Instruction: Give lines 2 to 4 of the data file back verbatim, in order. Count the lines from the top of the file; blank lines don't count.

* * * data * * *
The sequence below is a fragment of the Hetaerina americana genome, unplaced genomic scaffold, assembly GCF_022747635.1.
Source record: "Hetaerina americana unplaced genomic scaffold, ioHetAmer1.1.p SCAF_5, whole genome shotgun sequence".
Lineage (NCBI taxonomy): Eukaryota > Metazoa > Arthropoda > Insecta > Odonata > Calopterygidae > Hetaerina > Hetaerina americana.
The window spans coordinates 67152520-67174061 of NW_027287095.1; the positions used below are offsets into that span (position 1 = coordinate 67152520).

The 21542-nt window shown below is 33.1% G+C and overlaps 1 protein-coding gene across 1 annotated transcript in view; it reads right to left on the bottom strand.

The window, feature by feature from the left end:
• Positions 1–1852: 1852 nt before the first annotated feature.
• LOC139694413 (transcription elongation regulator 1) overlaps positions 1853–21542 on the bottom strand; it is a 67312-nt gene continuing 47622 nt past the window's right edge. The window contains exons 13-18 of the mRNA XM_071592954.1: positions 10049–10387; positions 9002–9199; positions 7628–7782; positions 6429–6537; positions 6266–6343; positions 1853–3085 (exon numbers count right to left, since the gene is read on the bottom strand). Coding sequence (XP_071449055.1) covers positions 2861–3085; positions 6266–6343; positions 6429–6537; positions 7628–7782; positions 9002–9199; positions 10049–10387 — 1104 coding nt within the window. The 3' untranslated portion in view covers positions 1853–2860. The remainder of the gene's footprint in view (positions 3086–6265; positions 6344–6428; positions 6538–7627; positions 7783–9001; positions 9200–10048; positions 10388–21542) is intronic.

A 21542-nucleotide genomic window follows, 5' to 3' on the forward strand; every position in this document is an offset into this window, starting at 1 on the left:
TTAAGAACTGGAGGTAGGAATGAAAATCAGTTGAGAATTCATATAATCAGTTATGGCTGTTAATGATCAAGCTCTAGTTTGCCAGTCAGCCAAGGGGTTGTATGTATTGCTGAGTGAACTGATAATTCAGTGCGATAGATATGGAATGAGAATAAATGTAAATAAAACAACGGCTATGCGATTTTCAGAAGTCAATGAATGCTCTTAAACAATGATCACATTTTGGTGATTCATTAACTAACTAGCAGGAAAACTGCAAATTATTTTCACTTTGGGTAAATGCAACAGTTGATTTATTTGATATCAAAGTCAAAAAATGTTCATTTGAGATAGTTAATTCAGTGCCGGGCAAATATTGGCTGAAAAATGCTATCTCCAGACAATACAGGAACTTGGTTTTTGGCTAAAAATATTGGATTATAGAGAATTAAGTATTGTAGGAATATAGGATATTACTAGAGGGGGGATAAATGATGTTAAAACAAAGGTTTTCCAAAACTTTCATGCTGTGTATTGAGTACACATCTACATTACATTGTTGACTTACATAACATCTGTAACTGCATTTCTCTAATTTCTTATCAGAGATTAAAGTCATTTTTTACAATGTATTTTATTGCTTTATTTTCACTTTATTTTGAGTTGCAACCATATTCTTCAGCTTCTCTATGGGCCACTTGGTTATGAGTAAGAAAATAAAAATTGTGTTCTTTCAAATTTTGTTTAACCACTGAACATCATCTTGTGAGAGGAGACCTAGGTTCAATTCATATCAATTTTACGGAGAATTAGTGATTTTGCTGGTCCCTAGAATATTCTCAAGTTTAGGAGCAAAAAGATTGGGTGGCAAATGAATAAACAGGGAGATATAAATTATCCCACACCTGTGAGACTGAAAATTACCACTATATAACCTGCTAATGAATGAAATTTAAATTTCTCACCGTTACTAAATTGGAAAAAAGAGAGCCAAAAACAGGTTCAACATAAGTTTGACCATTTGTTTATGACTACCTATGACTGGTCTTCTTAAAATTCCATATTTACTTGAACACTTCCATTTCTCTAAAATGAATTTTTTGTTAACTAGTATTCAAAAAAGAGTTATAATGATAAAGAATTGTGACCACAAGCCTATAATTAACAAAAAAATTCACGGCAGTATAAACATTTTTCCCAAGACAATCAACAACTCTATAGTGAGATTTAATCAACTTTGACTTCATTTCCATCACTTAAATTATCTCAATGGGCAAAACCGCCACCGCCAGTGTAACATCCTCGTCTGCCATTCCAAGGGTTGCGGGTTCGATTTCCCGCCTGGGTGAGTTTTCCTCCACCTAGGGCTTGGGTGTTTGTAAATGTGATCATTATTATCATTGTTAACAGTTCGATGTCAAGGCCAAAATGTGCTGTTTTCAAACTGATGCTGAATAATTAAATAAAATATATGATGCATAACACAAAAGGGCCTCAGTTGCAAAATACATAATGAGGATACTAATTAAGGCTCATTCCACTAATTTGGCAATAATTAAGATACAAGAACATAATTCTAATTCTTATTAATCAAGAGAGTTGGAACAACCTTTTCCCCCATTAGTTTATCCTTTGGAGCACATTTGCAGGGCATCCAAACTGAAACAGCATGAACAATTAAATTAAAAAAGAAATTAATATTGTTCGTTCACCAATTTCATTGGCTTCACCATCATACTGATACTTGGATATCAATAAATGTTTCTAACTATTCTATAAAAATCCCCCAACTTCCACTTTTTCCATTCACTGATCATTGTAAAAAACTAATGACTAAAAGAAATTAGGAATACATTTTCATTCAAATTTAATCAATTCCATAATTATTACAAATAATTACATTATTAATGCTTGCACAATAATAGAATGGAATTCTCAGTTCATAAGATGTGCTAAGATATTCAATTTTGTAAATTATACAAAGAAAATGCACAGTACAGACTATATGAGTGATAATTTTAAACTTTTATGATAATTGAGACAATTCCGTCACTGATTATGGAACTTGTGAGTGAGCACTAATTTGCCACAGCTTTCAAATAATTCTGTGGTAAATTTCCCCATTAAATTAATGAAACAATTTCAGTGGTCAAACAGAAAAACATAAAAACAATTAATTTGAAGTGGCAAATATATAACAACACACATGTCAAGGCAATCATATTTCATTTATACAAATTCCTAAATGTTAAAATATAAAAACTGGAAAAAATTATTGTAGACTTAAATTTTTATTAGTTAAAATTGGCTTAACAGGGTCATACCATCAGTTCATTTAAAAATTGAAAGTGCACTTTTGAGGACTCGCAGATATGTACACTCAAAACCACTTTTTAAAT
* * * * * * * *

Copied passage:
Source record: "Hetaerina americana unplaced genomic scaffold, ioHetAmer1.1.p SCAF_5, whole genome shotgun sequence".
Lineage (NCBI taxonomy): Eukaryota > Metazoa > Arthropoda > Insecta > Odonata > Calopterygidae > Hetaerina > Hetaerina americana.
The window spans coordinates 67152520-67174061 of NW_027287095.1; the positions used below are offsets into that span (position 1 = coordinate 67152520).